This article appeared online at TheNewAmerican.com on Friday, April 22, 2022:
In amending his original filing with the Securities and Exchange Commission (SEC) on Thursday Elon Musk in effect said: I’ve got the money. What are you going to do? I’m waiting.
The amended filing served notice on the board that his plan to purchase the company and take it private (he plans to make it “the platform for free speech around the globe”) is serious. He is putting up $21 billion of his own money that, when added to commitment letters from Morgan Stanley, Bank of America, and some European banks, totals $46.5 billion. This is more than enough to buy up every single outstanding share of Twitter (currently trading at $49 a share) and pay off all of Twitter’s bonded indebtedness.
He also warned the board, through his filing, that he is still considering going directly to those shareholders — doing an end run around the board — if it fails to accept his offer.
From the filing:
The Reporting Person [Musk] is exploring whether to commence a tender offer to acquire all of the outstanding share of Common Stock … at a price of $54.20 per share, net to the seller in cash … but [he] has not determined whether to do so at this time.
He also put the board on notice that he “may engage in discussions with the Board and/or members of [Twitter’s] management team, including … the Proposal, potential business combinations and strategic alternatives … the strategy of [the board] and other matters.” In other words, Musk in essence is saying: I’m not going away; If you fail to deal seriously with me, I have other options; I intend to buy your company and take it private; you have my phone number.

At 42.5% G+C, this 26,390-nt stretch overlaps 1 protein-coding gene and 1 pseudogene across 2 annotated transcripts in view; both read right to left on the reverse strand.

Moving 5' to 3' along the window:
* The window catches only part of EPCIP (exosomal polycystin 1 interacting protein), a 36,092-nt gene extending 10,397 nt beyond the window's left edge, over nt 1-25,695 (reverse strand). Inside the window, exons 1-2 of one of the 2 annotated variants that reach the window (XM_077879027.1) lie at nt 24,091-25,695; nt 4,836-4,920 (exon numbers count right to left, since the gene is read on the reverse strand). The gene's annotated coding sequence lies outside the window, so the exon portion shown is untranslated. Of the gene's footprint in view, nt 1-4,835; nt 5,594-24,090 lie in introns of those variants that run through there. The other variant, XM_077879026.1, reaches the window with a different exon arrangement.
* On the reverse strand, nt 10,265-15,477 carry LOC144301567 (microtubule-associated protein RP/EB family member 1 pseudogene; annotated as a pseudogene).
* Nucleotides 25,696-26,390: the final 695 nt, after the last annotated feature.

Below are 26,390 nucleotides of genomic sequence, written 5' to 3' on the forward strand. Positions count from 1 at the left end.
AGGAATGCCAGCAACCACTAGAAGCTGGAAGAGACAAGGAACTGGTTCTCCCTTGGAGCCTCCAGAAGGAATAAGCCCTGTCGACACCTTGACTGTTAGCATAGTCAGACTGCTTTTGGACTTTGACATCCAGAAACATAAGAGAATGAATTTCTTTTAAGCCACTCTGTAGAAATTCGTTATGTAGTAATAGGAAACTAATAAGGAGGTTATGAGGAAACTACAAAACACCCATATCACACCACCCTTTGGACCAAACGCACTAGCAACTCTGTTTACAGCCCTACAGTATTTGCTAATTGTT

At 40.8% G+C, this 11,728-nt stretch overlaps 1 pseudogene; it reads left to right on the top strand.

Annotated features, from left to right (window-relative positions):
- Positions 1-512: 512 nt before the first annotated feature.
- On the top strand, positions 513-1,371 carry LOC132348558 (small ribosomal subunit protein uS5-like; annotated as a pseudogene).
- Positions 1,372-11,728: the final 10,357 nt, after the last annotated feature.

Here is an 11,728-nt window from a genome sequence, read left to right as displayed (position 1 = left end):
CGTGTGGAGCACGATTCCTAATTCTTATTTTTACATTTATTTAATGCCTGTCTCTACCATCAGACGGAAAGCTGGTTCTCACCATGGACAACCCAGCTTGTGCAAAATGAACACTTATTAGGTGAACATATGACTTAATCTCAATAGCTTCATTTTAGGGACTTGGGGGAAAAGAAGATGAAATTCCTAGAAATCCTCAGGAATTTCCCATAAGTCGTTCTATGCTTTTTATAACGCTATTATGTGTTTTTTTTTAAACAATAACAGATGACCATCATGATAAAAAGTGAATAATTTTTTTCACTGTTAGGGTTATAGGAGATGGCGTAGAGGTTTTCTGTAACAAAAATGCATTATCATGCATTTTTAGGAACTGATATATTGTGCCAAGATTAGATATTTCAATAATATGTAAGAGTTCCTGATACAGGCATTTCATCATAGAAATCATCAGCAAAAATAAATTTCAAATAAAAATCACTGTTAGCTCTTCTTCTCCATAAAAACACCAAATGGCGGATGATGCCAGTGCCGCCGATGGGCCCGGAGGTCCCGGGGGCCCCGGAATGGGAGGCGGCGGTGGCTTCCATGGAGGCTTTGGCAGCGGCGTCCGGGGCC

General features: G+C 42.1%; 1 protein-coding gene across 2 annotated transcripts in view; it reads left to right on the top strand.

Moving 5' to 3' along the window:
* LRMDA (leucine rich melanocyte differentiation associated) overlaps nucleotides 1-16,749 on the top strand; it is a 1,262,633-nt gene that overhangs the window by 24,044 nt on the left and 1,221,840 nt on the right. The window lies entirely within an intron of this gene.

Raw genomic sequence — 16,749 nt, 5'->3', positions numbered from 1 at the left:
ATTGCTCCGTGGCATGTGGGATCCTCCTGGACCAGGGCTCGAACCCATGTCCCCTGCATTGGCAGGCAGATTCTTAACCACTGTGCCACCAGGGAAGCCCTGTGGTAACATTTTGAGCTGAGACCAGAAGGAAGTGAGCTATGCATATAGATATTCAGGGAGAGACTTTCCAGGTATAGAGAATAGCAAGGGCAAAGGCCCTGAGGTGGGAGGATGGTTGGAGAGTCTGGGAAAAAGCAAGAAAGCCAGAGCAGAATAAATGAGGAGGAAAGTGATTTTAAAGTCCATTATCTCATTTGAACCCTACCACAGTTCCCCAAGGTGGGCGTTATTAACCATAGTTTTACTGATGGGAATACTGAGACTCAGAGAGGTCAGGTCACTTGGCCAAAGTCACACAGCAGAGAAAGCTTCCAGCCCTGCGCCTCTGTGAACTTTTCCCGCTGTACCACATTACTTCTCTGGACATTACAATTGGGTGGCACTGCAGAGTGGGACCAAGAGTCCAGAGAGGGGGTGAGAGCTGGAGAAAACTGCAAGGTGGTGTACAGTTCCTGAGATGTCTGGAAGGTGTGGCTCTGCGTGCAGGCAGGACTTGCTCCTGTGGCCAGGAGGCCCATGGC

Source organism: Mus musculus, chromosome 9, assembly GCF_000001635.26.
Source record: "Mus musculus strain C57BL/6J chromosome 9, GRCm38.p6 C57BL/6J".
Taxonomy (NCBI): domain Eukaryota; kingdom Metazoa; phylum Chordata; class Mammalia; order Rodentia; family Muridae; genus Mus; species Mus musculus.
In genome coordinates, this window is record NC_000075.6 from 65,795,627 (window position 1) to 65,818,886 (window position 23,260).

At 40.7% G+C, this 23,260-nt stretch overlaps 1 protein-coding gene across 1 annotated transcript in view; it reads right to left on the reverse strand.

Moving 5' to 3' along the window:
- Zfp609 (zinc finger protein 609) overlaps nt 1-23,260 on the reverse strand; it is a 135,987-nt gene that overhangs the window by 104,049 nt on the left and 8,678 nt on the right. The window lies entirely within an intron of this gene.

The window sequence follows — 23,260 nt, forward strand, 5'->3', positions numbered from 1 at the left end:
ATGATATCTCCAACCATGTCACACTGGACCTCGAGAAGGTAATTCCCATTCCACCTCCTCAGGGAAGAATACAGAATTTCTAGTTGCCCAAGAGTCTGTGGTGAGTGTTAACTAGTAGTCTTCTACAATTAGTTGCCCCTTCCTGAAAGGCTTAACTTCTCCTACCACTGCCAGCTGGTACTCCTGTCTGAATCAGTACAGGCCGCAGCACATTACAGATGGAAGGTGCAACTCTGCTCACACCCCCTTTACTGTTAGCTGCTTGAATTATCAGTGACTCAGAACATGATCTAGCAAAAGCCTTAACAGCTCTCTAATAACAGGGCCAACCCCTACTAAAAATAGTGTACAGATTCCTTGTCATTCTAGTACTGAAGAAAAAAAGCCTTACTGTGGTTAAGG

The final warning from the filing was this: “[Musk] reserves the right to change his plans at any time … in light of his ongoing evaluation of numerous factors, including … the relative attractiveness of alternative business and investment opportunities.”
In other words, the clock is ticking. Musk is in a buying mood but that won’t last forever.
If the board fails to respond, or worse, rejects Musk’s original offer altogether and continues to impose its “poison pill” strategy, each member could expose himself or herself to litigation for failing to act as a fiduciary. As an attorney watching the situation closely said: “The directors have to act in a way that’s in the best interests [of shareholders and] not in the way that allows them to keep control of the corporation.”
The only thing missing from Musk’s updated filing is a drop-dead date. Musk is holding all the cards. It’s time for the board to man up and call, or fold.